Keith Olbermann's Mama Needs To Slap Him Upside the Head
So, why does Sarah Palin think Keith Olbermann is evil?
Let's contemplate that question after we finish chuckling at the classy way in which he closed out "Countdown" last night:
"But, apropos of Palin, I can't remember who said this, but it came to mind: What's the difference between a governor of Alaska and a pitbull? You can train a pitbull to occasionally keep its mouth closed."
(On the split screen, Rachel Maddow begins laughing.)
"Do you know who said that? Because I can't remember."
"No, I can't. No, that’s new to me. Is that the safe thing to say here"
"I think so. I didn't, that's not mine. That’s somebody else's."
We get it, Keith. Palin's a bitch. Hillary Clinton, bitch. Palin needs to shut her pie-hole and go away now.
But after hammering on these themes for more than a year now, can you give it a rest?
Or at the very least: get some therapy, dude.
Am I being overly sensitive? Probably. This year was really the best of times and the worst of times for women in presidential politics. There was an reasonable amount of good, solid coverage and commentary on Palin, Clinton, Michelle Obama and Cindy McCain. But much of this was buried under an avalanche of coverage on how they sounded, laughed, dressed, mothered, and otherwise conformed or deviated from how women were "supposed" to behave.
I'd like to cut Olbermann some slack here, to think than when he makes comments like this, or like he did back in April when he was quizzing Howard Fineman on how to get Hillary Clinton to drop out of the race by saying that she needed: "somebody who can take her into a room and only he comes out."
Our language is, after all, filled with prejudices: against women, against men, against racial groups, ethnic groups, socioeconomic groups, and religious groups. Jumping on every little thing would be like trying to drain the ocean with a teaspoon.
At the same time, if you don't speak up when the people who fill your airwaves or your newspapers or your blogs use what you know in your heart is the kind of "coded" language designed to keep a person in their place, you can't sit around scratching your head and wondering why we have so few women, so few African-Americas, or so few Latinos controlling the levers of power in our democracy.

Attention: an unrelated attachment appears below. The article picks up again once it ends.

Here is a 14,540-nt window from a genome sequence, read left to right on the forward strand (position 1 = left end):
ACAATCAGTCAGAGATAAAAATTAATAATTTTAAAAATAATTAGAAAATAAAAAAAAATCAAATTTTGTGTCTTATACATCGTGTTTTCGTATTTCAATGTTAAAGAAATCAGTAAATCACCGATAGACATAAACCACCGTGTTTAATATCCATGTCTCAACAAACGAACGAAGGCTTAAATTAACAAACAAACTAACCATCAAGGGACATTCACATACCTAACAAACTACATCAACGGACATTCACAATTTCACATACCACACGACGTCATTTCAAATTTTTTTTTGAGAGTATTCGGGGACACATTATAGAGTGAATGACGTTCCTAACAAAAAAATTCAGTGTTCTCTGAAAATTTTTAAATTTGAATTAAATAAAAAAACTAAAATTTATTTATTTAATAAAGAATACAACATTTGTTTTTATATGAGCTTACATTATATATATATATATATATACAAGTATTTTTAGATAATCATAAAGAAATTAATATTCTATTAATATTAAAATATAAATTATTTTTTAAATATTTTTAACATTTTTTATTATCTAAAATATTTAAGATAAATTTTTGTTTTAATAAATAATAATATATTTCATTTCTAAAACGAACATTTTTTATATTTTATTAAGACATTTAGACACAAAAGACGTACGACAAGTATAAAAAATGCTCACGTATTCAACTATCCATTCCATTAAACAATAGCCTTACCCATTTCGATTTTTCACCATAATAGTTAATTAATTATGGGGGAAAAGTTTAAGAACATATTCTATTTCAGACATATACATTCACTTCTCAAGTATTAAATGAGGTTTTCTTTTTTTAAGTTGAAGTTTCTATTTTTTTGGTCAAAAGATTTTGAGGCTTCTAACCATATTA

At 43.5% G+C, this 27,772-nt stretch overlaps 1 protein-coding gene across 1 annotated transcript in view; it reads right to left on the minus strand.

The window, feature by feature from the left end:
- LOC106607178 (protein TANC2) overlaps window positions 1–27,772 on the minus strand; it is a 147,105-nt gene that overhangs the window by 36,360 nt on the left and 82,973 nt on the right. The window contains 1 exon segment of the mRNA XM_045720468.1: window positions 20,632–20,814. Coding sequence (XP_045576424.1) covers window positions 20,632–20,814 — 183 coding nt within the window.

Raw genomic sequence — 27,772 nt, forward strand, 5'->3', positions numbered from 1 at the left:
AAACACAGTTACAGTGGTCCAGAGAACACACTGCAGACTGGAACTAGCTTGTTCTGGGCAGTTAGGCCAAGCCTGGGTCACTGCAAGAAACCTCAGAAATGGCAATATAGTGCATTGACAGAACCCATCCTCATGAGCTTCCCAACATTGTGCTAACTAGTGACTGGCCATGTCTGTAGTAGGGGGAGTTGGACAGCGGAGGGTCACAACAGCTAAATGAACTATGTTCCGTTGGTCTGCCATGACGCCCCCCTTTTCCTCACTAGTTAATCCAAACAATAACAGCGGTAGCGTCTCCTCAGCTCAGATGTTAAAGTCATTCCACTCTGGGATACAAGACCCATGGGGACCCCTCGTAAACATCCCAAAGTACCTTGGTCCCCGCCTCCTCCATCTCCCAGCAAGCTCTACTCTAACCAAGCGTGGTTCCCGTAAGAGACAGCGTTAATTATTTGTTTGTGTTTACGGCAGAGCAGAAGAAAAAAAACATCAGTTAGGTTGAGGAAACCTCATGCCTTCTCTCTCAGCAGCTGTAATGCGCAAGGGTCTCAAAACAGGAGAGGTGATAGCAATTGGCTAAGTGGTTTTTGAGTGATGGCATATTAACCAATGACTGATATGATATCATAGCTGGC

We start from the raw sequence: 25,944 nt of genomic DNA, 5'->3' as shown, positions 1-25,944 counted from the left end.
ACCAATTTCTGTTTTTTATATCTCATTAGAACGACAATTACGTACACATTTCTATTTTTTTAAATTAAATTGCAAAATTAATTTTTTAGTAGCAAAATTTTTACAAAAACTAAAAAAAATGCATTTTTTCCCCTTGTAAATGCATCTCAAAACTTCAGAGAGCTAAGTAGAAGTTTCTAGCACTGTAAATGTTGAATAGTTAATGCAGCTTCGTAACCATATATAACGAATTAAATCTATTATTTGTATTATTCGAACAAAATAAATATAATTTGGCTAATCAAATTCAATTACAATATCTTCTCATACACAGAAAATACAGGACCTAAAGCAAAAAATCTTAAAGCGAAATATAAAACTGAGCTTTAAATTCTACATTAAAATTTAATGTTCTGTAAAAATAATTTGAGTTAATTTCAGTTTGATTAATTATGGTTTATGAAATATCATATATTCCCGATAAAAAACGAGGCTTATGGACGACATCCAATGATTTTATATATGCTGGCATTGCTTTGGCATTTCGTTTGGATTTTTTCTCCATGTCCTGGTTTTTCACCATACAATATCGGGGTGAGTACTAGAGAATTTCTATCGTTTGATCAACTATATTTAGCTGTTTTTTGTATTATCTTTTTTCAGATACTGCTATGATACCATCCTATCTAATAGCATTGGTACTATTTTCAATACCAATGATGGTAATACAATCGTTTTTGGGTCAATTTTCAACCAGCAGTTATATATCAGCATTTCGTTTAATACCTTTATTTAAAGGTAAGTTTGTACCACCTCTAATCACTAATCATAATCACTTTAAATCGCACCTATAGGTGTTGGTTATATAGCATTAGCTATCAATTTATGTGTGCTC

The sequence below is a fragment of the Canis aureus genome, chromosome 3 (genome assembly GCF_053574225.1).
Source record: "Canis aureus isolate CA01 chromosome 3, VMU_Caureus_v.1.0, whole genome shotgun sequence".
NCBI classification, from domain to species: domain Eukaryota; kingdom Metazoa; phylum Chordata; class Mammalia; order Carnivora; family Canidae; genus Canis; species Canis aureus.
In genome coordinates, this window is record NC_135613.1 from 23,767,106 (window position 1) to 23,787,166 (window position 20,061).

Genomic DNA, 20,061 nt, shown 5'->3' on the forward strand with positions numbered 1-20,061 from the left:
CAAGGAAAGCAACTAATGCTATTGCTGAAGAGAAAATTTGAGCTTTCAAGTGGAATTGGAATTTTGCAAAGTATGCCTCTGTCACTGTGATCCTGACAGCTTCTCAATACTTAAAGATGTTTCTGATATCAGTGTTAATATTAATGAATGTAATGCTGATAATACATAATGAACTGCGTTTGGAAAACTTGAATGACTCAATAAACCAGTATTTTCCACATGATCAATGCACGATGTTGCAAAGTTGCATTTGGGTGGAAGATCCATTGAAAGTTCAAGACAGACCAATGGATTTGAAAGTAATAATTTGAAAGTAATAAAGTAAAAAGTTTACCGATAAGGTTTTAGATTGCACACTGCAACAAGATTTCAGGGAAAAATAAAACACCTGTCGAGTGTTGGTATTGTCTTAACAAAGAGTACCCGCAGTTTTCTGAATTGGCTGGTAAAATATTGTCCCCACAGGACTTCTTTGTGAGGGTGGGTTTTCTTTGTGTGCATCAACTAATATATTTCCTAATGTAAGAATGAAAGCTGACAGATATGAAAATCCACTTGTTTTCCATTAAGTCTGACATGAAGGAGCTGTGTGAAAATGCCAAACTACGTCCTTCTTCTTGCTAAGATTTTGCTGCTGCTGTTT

As for Keith.....oh Keith..... I suggest printing up a little sign and pasting in on your mirror: "What would Edward R. Murrow do?"
Because I'm sure, being a man of his time, old Ed was as sexist as they come, but I'm equally sure he wouldn't have used it as a cheap shot on the air. He had more respect for his audience than that.
**Addendum, 3:01pm EST. I'm going to make a couple of notes here, as some comments (below) show me I need to clarify some of my positions, and it's simpler than responding to each one of you individually:
1) Many women understand the subtext of "jokes" about "training" a woman to keep her mouth shut. Others don't see a problem with it. I'm in the group that DOES see a problem with it. It's like pornography -- I know it when I see it. Other people will draw the line differently.
2) Keith Olbermann has a long history of piling on women and belittling them as dumb, trashy, slutty, or otherwise objects of ridicule. It doesn't really matter if that person is Sarah Palin or Paris Hilton. He fills hours of his program each year to this kind of coverage. He's spent two hours on Palin since the day after Election Day -- almost none of it actual news, but rather a platform to vent his speen on how dumb and irrelevant she is. It's just not appropriate behavior for a self-described "journalist."
3) Women are still a novelty act in American politics, and what is done to one does affect all. What 2008 showed is that even strong candidates, like Hillary Clinton, can be diminished if the focus is kept on her behavior, whether or not she cried, how she laughs, if her experience "counts," if she's "manipulative," and so on -- things that are cannot be factually proven or disproven, but are based on our cultural stereotypes about women in general. For weaker candidates, like Sarah Palin, the tactic is devastating. The thing about ridicule is that you can't really fight it. You're just "whining." Shut up. Go away. The tactic worked this election cycle, and it will be deployed again.
It's been quite a year for rants so far: why Obama should give a petit Inaugural, the never-ending war between Sarah Palin and the media, Sanjay Gupta and the battle over fat, Gaza and the battle for Israel's soul among them.